Chapter 3

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"Nikolaos," I hissed, trying to be loud and quiet at the same time and stumbling away from the door. "Get the fuck back down here, right now!"

He must have heard something in my voice, because seconds later his head poked over the edge, and he slid down the ladder and dropped the last few feet onto the concrete. I could see him, I could suddenly even smell him, and that tangible realness felt overwhelmingly reassuring. I grabbed his arm and even his awful not-cashmere sweater was comforting.

"What's up?"

"I thought..." The noise had gone; I felt foolish. "I thought I heard someone out there."

He walked to the door, pulling away from me. "No don't!" I hissed, but his hand was already on the knob, he was already turning it, pushing the door open, stepping out into the hallway. Shining his light left, back the way we'd come. He turned, to shine it to the right.

And for an instant I was sure

something

around the corner was going to grab him and in the same instant with nightmarelogic certainty I knew it was my fault for imagining it, for possibling it

for making it real

but nothing happened. He shrugged.

"I don't hear anything, man."

Neither did I.

"Let's get back anyway," he said. "I'm not even sure how long we've been down here. Your boyfriend's going to kill me."

As we walked back up the hall through the zone without doors, I glanced behind me. I noticed with a frown we'd left the door to the pool room open.

It felt wrong, somehow. A bad omen.

But no way in hell was I walking back to shut it.

We lay on my closed-again bed and stared up at the ceiling, giggling. We couldn't help ourselves. It felt good to be out of there, to have the whole ridiculous mystery literally at our backs. Even an old mattress felt like shield enough.

I'd felt better with each upward step. The earlier rooms were familiar as we hit them in reverse: the octagon with its stairs down, the bright yellow light of the upstairs halls, Niko's coffee stain ("so typical," I told him, "you've marked this place with your distinctive musk") and the big empty room with its couches and piles of everyone's junk. By the time we'd climbed the final stairs up to my room and swung the bed shut, we were giddy, flushed with excitement, brimming with explanations and theories.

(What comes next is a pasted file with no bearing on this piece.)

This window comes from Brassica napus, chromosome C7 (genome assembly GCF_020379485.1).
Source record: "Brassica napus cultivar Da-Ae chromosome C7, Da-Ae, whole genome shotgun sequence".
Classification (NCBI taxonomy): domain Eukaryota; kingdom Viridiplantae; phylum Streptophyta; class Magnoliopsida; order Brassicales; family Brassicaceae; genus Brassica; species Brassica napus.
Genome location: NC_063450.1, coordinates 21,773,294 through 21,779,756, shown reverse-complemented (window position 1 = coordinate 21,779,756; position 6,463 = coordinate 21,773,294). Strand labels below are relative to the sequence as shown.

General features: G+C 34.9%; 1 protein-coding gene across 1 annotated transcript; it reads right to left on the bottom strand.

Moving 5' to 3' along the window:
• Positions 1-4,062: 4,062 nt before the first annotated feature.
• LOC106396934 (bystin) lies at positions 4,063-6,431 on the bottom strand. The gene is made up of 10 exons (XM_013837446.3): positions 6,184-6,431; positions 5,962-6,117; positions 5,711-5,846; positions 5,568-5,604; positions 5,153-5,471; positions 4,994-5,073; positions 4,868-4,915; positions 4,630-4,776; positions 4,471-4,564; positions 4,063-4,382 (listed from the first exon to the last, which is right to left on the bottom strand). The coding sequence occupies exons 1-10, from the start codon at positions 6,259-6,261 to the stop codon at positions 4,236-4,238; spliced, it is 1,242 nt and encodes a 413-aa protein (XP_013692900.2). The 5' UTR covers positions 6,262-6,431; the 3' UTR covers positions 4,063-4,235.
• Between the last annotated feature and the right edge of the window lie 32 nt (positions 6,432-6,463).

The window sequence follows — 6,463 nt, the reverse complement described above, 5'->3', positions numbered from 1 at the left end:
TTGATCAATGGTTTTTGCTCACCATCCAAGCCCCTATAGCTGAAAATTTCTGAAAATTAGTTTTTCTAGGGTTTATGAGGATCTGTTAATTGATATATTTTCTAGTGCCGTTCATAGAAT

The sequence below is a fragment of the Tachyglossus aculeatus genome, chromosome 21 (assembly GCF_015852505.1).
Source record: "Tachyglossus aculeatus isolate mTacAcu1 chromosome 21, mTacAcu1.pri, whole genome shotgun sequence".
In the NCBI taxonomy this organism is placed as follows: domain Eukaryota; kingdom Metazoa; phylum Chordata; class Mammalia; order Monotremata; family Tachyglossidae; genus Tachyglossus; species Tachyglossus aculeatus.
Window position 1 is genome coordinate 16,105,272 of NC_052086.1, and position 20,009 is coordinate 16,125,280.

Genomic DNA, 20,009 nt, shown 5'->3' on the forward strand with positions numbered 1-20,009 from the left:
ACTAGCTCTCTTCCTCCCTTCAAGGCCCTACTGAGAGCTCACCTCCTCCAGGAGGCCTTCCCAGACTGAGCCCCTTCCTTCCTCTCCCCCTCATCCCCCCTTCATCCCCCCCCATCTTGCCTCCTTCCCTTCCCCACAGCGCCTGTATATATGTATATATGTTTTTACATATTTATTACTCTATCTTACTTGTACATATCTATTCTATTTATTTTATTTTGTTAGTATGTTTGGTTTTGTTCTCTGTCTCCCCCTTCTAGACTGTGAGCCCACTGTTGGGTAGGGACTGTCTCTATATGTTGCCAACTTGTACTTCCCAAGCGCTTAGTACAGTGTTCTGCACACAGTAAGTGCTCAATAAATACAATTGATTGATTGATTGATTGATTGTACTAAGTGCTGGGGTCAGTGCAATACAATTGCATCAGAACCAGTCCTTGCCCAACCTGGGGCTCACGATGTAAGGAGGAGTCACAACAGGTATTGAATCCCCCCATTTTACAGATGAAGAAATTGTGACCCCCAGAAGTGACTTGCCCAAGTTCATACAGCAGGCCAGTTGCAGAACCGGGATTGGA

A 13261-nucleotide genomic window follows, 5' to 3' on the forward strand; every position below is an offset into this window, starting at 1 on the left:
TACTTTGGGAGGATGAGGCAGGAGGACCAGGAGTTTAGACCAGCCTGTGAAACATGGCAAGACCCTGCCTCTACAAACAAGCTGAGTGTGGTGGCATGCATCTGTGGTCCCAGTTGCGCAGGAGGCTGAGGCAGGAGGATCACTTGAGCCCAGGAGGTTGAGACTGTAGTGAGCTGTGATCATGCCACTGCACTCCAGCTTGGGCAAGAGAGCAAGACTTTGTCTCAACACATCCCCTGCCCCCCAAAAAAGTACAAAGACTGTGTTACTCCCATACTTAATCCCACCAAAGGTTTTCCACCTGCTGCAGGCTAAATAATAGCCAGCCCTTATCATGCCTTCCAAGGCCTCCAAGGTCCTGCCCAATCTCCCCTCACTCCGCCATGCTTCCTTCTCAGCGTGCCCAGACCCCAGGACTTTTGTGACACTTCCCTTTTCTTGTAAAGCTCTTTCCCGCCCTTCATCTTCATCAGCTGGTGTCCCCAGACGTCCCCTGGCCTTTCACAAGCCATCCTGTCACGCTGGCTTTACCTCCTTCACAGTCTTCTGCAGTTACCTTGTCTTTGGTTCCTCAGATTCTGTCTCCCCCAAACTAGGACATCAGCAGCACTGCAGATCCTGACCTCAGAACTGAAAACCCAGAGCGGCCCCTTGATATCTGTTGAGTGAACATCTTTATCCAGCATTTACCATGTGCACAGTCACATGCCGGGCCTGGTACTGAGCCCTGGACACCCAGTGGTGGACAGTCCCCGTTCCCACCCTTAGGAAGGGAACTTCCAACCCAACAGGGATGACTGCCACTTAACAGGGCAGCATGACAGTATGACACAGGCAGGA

"It must run under the whole neighborhood," Niko was saying. "Connect to other houses, or maybe it only used to. Maybe no one knows about it any more." He grinned. "Except us."

"It doesn't make sense," I was still protesting, but it felt more ridiculous than sinister. I shook my head, embarrassed at my freak-out earlier. I was spooking myself for no reason. If someone else was down there, wouldn't they have come to say hi?

Maybe they did.

I shook my head again. It was cool, and nothing was going to get in the way of that.

Niko jumped off the bed up to his feet, then swayed and put out a hand to touch the wall. I frowned, sitting up. "Okay?" Sometimes he blacked out if he stood up too fast. I worried.

"Yeah, yeah," he said, waving a hand. "Just need some more coffee. Or booze. Maybe both."

I did some legit research in the next few days. Our landlord stopped by to see how we were settling in and reassure us he'd fix the things he said he'd fix before we moved in, which he clearly wasn't going to fix. He was a younger guy with kind of a stoner vibe, on the whole not very plausible as a landlord. When I casually asked how he'd come to acquire a hundred-year-old house in a rather nice college town, he said he was trying to make a living off rental properties and we were the first students to move into this one. He mentioned he'd gotten a good deal on the house because of the maintenance it needed (embarrassed cough) and because the city sold it at auction and they "weren't allowed to play bidding games and shit" with it.

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